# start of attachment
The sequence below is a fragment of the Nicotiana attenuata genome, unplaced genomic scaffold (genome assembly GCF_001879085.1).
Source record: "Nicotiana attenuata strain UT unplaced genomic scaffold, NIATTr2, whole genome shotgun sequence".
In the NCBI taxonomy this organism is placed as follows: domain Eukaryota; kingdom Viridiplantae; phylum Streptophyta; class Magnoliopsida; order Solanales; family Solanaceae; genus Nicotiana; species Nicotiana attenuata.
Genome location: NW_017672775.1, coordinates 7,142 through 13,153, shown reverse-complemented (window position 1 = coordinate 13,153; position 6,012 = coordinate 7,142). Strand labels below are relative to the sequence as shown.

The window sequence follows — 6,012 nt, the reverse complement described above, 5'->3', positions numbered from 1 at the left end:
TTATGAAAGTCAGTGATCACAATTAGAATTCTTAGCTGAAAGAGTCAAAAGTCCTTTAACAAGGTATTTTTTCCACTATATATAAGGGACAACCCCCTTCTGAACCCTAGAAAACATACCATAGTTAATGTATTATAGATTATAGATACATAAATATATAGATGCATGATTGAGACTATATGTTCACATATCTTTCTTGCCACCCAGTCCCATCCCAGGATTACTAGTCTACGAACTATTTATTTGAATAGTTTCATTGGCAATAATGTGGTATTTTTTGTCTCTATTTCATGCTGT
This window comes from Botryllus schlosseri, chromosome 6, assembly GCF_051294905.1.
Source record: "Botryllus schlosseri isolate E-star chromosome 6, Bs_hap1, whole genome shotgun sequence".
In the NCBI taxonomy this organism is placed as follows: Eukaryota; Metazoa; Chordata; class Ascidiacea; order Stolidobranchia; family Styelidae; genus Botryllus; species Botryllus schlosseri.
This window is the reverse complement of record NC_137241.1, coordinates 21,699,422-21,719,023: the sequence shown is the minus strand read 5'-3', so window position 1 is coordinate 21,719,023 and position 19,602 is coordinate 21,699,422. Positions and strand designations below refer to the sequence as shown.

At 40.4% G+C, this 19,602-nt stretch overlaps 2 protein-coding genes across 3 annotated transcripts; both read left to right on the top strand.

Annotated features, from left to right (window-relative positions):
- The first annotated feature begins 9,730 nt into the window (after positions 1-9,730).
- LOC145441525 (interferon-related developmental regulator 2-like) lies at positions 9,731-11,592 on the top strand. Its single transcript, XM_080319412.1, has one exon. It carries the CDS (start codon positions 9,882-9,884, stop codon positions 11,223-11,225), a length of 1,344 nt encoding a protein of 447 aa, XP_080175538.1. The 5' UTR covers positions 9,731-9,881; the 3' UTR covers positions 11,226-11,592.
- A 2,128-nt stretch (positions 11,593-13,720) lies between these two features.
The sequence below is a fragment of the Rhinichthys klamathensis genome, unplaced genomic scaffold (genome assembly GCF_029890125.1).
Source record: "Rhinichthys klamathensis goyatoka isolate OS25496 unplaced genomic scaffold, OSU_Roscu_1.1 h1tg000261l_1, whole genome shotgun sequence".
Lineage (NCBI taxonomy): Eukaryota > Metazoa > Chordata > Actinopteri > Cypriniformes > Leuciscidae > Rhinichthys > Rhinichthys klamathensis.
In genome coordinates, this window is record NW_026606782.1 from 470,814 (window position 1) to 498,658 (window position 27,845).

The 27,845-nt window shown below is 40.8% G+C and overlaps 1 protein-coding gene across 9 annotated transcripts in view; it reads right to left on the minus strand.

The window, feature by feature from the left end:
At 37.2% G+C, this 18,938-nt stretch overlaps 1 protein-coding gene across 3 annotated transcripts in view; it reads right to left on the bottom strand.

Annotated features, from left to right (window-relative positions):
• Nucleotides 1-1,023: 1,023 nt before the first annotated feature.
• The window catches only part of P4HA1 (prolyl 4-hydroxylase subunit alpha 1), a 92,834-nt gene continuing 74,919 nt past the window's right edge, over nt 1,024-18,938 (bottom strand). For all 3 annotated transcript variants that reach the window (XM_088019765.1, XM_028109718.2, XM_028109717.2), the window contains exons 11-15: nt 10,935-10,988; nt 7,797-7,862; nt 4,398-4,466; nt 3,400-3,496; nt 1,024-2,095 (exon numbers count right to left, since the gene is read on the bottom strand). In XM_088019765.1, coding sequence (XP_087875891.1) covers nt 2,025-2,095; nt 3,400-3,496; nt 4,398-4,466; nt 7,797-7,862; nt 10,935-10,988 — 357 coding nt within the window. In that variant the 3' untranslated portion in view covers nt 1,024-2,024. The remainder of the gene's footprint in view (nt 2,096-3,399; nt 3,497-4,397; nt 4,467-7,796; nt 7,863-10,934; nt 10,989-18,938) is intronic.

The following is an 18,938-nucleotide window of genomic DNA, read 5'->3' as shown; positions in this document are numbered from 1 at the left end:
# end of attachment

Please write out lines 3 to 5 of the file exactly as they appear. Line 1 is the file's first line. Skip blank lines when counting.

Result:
In the NCBI taxonomy this organism is placed as follows: domain Eukaryota; kingdom Viridiplantae; phylum Streptophyta; class Magnoliopsida; order Solanales; family Solanaceae; genus Nicotiana; species Nicotiana attenuata.
Genome location: NW_017672775.1, coordinates 7,142 through 13,153, shown reverse-complemented (window position 1 = coordinate 13,153; position 6,012 = coordinate 7,142). Strand labels below are relative to the sequence as shown.

The window sequence follows — 6,012 nt, the reverse complement described above, 5'->3', positions numbered from 1 at the left end: